TURNING THE CÔTE D’IVOIRE INTO A MAJOR TOURISM DESTINATION IN AFRICA

The Republic of Côte d’Ivoire is back as a destination on the world stage as the Ivorian government makes resources available to develop infrastructure and support international marketing efforts.

IFTM Top Resa is considered a priority market for the National Office of Tourism of Côte d’Ivoire. “We have a long-standing historical relationship with France and it is a natural move to be present at IFTM Top Resa every year, especially as French inbound is our top market next to the whole of Africa”, explains Roger Kacou, Minister of Tourism. “We use the opportunity of our presence at the show to organise many meetings with French tourism professionals, such as a meeting to talk about marketing promotion and cooperation with the President of SNAV, Jean-Pierre Mas”, he adds.

Côte d’Ivoire remains a relatively small destination when looking at numbers: 1.2 million foreign travellers in 2O15, which includes business, leisure and VFR travellers – but this is a steady market, growing year after year. “Tourism is turning into an important economic activity in our country. Just imagine; it had a share of only 0.6% of our GDP in 2011. In 2014, it stood already at 4.8% and we are now at over 5%”, says Kacou. “We believe that tourism might, in the future, have a similar share of GDP to cocoa, our largest industry, with a GDP share of 12%”.

The Côte d’Ivoire government leverages two main fields for the promotion of tourism. First, the country has, since 2011, identified the regions able to support the development of the destination. “They are basically ten areas ready to welcome international travellers. Abidjan and its metropolitan area is one, with Grand Bassam, a colonial city, which is now listed as a UNESCO World Heritage and is a precious cultural tourism asset. We then have our 550 km long coast, which is ideal for the development of seaside tourism. It starts from Jacqueville, in the proximity of Abidjan and stretches up to Sassandra and San Pédro, two important seaside resort cities”, adds the Minister. San Pédro is already the country’s second most important port and now has an international airport. “Our coast is made of lagoons and bays, offering safe conditions for travellers”, explains the Minister.

In the north, the government has identified Kong and Korhogo as key cultural destinations. Kong has a number of centuriesold mosques while Korhogo is a destination for the discovery of the Senoufos ethnic people, who, says the Minister, are famed for its dances as well as their handicrafts. “We have indeed over 60 different ethnics living in the country and we now work to see how to promote this diversity.”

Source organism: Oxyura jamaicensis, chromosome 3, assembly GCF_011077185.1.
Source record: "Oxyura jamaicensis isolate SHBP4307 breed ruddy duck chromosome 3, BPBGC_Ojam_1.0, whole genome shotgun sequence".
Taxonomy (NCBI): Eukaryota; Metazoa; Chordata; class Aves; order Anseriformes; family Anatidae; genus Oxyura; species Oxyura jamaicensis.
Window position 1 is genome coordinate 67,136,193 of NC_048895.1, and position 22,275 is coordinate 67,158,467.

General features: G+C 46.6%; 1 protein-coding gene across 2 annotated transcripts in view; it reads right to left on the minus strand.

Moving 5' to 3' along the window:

WE HAVE SOME OF AFRICA’S MOST PRISTINE RESERVES AND NATIONAL PARKS WITH OVER TWO MILLION HECTARES OF SAVANNAHS AND RAINFORESTS

The Republic has also some beautiful national parks. Taï National Park, in the south, is probably the best known in the country. It is listed as a UNESCO World Heritage site and has some of the last families of “intelligent Chimpanzees”. The clever animals are even able to crack nuts with a nutcracker! Another important natural asset, and also a UNESCO World Heritage site, is Comoe National Park with its rare endemic animals. “We might not be Kenya, but we have some of Africa’s most pristine reserves and national parks with over two million hectares of savannahs and rainforests”, smiles Kacou.

The Minister says that to accompany the development of tourism, the country’s infrastructure has been greatly improved since 2011: “We now have a motorway linking Abidjan to Yamassoukro and are currently building one between Abidjan and San Pédro. We also opened six regional airports within the country, all linked to Abidjan by our national airline, Air Côte d’Ivoire.”

The Ivorian people are an asset unto themselves. “We have a great sense of hospitality and also a good sense of humour. I promise that we know how to make our guests at ease and give them the best of our country. Everyone is truly welcomed in our country. I believe this is our most precious asset”, concludes Kacou.